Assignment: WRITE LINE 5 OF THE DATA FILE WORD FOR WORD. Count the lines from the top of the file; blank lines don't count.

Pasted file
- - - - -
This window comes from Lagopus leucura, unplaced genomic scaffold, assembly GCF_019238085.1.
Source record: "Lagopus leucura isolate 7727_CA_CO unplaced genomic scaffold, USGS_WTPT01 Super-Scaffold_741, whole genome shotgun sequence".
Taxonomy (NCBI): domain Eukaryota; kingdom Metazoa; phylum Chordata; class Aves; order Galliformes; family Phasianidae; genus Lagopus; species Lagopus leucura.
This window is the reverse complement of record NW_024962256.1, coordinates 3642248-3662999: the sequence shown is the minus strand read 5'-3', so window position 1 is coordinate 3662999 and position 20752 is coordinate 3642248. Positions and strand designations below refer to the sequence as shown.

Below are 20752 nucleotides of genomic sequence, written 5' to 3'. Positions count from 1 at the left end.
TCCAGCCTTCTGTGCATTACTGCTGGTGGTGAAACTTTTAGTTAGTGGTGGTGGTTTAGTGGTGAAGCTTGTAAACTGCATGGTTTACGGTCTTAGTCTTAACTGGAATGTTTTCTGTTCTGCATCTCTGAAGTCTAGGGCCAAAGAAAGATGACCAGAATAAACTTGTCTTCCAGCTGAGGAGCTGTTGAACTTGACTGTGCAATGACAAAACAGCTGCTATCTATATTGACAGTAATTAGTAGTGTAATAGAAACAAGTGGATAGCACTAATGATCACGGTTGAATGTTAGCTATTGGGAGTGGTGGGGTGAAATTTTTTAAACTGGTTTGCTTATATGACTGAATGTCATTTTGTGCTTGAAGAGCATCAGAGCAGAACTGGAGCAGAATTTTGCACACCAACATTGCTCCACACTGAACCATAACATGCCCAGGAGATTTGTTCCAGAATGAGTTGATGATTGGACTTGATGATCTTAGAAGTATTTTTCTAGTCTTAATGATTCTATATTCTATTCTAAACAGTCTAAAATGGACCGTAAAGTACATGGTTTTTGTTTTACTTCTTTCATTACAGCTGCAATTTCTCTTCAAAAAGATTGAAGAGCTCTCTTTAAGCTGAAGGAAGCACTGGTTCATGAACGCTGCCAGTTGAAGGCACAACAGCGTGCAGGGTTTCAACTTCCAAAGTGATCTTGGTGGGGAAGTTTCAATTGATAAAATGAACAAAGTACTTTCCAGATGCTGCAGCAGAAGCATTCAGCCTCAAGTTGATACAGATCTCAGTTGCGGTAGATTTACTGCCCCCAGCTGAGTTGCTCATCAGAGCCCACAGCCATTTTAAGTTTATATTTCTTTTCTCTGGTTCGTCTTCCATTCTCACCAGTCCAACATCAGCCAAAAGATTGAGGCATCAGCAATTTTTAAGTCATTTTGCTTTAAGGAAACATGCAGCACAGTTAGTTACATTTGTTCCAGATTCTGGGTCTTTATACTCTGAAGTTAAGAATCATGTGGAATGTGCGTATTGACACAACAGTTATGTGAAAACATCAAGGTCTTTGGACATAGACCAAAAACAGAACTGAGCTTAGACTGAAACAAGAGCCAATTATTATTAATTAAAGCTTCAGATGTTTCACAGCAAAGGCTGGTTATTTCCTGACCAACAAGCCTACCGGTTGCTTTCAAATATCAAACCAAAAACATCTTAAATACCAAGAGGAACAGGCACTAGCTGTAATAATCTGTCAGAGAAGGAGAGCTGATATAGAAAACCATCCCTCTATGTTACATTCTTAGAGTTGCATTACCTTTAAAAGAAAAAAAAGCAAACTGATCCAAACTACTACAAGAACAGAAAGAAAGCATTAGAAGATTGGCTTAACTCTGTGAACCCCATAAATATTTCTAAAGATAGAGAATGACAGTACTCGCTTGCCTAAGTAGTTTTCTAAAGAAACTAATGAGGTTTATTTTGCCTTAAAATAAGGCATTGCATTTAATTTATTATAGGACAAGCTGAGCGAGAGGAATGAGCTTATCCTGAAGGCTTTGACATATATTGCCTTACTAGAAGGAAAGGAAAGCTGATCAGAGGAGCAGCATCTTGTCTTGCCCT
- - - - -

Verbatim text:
Below are 20752 nucleotides of genomic sequence, written 5' to 3'. Positions count from 1 at the left end.